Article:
CMS Releases Exceptions to ACO Rules for Rural Areas

The Centers for Medicare & Medicaid Services (CMS) has released a fact sheet titled “Medicare Shared Savings Program and Rural Providers” highlighting exceptions to the proposed regulations governing accountable care organizations (ACOs). On March 31, 2011, CMS released its proposed rules for ACOs. According to CMS, ACOs are supposed to help doctors, hospitals and health care providers provide better coordinated care for Medicare patients.

In its fact sheet, CMS states that based on its recognition of “the unique needs and challenges of rural communities and the importance of rural providers in assuring access to health care,” it has provided details about the exceptions to the proposed ACO regulations applicable to small ACOs in rural communities. These exceptions are specifically applicable to critical access hospitals (CAHs), federally qualified health centers (FQHCs) and rural health clinics (RHCs).

Here are some of the highlights from CMS’s fact sheet:

  • ACOs with less than 10,000 assigned beneficiaries would be eligible for exemption from the required 2% savings threshold.
  • In recognition of the greater uncertainty regarding expenditures in smaller ACOs, they would be able to use a lower confidence interval to set the minimum savings rate.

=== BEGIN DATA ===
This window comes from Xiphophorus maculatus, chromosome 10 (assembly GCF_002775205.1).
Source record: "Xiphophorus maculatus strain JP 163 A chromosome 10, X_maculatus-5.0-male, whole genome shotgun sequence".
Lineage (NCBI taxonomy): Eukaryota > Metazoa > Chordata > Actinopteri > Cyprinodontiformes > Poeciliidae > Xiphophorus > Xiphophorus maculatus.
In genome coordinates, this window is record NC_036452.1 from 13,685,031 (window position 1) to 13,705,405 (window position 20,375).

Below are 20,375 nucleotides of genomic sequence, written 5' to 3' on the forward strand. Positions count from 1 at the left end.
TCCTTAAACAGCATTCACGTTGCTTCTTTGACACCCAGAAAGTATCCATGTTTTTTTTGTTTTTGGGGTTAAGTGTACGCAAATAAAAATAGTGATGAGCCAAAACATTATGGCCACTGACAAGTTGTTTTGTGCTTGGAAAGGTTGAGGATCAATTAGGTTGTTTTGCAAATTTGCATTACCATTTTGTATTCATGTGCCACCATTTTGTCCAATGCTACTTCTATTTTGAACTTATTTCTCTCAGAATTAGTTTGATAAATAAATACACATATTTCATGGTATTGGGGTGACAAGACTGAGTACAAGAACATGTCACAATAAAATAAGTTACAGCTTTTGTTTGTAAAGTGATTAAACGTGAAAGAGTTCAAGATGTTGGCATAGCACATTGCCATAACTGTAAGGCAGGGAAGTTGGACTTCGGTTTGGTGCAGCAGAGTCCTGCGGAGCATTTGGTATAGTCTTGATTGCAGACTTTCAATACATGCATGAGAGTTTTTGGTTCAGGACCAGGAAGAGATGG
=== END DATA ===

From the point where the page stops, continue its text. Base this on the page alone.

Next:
• Critical access hospitals (CAHs) that elect to bill for outpatient services under the optional method (Method II) may form their own ACOs, provided that the CAH meets eligibility requirements.
  • The proposed regulations provide an incentive, in the form of an increase in the sharing rate, for the inclusion of FQHCs and RHCs in ACOs.

This post was contributed by Kurt E. Bratten.


Kurt Bratten

About Kurt Bratten

Kurt Bratten is Partner in our Health Law Department. His practice includes a wide range of civil litigation, transactional work and compliance and other advisory services. Kurt’s primary focus is counseling health care providers regarding compliance and transactional matters including managed care contracting, HIPAA and other confidentiality rules, anti-kickback and self-referral requirements, and other provider group-specific state and federal regulations.